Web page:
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Kenosha looks to love for recovery from riots and destruction

One of the new street murals in Kenosha, Wisconsin, photographed on August 27, 2020
One of the new street murals in Kenosha, Wisconsin, photographed on August 27, 2020 Kerem Yucel AFP
3 min
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Kenosha (United States) (AFP)

Messages calling for love and unity have bloomed on boarded-up storefronts in Kenosha, the small lakefront city in the US state of Wisconsin where anti-racism protests this week degenerated into deadly clashes.

On Thursday, dozens of amateur and professional artists painted uplifting messages such as "Believe there is good in the world" and "Do small things with great love" in the city center, where most businesses are protected by sheets of chipboard.

It's only a short distance from the site of the violent protests, triggered by the latest incident of police violence against an African American.

Jacob Blake was shot seven times in the back at close range on Sunday by white officer Rusten Sheskey, who was trying to apprehend the 29-year-old father.

Anger spread quickly and turned into nightly clashes between protesters and police. Tensions peaked when a white 17-year-old opened fire on three protesters, killing two on Tuesday evening.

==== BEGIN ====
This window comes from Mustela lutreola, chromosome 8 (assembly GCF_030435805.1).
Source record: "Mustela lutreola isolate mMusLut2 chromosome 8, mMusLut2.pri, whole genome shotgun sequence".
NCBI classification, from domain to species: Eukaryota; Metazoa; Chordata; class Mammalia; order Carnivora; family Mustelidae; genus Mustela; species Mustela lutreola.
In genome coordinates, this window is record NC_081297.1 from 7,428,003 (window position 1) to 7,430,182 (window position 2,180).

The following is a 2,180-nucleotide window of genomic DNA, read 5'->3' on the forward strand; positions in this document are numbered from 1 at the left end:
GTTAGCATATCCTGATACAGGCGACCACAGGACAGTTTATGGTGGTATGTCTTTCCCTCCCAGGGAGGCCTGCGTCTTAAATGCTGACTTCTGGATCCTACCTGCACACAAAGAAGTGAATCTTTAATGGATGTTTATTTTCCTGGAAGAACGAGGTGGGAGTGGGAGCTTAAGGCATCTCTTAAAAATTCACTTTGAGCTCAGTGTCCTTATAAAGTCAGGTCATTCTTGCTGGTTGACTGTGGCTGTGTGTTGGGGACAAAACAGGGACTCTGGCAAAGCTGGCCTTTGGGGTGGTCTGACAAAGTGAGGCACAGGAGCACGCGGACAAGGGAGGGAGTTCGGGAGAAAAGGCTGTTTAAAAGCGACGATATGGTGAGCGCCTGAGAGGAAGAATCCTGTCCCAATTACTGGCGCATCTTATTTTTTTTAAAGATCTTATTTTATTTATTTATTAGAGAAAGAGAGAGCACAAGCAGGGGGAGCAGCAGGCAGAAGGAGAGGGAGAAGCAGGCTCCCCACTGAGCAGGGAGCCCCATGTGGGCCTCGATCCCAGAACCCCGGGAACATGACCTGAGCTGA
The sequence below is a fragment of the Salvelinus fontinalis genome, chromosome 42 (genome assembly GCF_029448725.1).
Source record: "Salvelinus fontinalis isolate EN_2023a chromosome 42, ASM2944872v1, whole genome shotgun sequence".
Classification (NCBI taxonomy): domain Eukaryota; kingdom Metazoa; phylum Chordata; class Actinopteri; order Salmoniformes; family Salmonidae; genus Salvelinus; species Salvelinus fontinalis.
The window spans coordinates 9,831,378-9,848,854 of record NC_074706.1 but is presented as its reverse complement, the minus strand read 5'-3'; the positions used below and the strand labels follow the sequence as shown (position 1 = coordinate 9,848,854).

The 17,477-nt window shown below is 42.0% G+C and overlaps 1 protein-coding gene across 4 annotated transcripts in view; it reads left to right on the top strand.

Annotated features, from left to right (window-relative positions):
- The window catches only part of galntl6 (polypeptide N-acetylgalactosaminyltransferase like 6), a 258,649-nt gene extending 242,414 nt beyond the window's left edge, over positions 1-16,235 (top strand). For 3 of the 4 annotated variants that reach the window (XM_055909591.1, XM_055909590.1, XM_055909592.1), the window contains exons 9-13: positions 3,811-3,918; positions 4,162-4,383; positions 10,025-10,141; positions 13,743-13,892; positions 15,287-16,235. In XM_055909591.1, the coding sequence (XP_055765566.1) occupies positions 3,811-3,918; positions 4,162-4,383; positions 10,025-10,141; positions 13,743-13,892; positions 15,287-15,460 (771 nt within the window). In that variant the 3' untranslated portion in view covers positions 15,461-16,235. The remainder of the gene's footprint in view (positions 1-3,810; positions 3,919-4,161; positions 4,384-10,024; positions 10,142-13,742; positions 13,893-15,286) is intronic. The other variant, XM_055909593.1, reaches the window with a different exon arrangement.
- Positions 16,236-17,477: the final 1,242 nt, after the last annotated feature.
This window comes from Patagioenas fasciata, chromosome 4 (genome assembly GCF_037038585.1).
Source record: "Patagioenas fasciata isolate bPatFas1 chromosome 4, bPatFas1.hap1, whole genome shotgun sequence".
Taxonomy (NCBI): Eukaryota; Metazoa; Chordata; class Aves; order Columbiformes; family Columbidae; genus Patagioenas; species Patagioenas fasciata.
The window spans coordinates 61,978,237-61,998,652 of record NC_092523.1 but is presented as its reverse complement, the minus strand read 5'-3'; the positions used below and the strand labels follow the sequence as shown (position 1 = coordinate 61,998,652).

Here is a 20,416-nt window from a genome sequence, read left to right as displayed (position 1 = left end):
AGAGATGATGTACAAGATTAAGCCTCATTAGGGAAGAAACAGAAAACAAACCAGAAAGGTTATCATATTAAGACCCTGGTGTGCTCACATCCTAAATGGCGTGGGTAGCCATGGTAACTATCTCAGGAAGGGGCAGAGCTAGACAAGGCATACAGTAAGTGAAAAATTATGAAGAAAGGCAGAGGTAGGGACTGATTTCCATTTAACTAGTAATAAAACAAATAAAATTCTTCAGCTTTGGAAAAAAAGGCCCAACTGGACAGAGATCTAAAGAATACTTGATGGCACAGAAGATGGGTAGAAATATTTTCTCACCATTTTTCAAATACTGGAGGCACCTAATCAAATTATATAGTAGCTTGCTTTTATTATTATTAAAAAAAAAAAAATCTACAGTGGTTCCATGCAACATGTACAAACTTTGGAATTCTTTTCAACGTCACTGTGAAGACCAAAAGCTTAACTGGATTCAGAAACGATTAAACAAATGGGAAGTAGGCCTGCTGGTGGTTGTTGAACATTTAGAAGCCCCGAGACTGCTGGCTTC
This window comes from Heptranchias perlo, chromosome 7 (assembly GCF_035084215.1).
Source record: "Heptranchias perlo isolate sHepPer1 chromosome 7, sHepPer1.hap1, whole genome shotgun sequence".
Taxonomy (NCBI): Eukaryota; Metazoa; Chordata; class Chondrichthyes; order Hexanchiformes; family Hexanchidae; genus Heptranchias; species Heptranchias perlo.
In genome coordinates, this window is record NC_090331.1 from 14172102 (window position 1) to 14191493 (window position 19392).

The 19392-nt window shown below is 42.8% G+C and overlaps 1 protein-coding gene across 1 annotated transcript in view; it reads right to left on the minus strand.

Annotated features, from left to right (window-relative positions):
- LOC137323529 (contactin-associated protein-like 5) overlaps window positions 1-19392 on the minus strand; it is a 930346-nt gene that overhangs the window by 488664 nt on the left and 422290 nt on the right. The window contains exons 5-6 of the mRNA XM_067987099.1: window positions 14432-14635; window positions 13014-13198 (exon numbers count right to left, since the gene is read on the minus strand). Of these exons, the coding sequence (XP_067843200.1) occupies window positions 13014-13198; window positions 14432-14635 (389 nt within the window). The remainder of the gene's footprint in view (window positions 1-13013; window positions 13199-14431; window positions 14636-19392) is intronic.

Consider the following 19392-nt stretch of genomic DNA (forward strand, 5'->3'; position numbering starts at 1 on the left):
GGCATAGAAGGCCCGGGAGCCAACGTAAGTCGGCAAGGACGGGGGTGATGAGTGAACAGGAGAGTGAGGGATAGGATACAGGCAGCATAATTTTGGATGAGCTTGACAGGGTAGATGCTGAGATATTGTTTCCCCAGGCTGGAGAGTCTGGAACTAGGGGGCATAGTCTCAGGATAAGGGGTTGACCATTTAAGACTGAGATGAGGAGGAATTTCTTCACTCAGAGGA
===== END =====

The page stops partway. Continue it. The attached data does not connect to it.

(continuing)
The Kenosha Creative Center has been organizing the street art initiative, and supplying paint and brushes.

"The motto is 'Love is the answer,'" said Pamela Thomey, a board member of the center.

"We don't want political messages because it is divisive. We want to keep it in a positive way, it helps with the healing process of the city," she said.

- 'Uplifting visual' -

Dirk Ingram painted an angel with multicolored wings on the facade of his massage studio.

"We had a horrific visual of a man shot several times, then we saw business being burned. I wanted to create a more uplifting visual," he said, holding a can of spray paint.

"People (are) coming down on their own, the same way they came with brooms to clean the area after the first riots," he added.

One street over, 50-year-old Carey Fonk and her teenage daughter were putting the finishing touches on their work, with the message, "May your choices reflect your hopes and not your fears," surrounded by red hearts.

Fonk, who lives in Kenosha, said tensions have been higher in the city since the start of the coronavirus pandemic.

"I saw the tensions growing since the beginning of the pandemic and the quarantine. Economic devastation, anxiety rising," she said.

Robinz, an artist from Texas, worked on a huge painting composed of bright colors and the slogan, "If love does not solve our problem, nothing will."

"I feel that I'm connected to a moment. We are all doing different paintings, but it's community work," he said.

Tamara Vollmer, who lives 15 minutes away, wanted to "bring some color back to this community."

"It's the first help towards healing, it's going to be a long road," she said.

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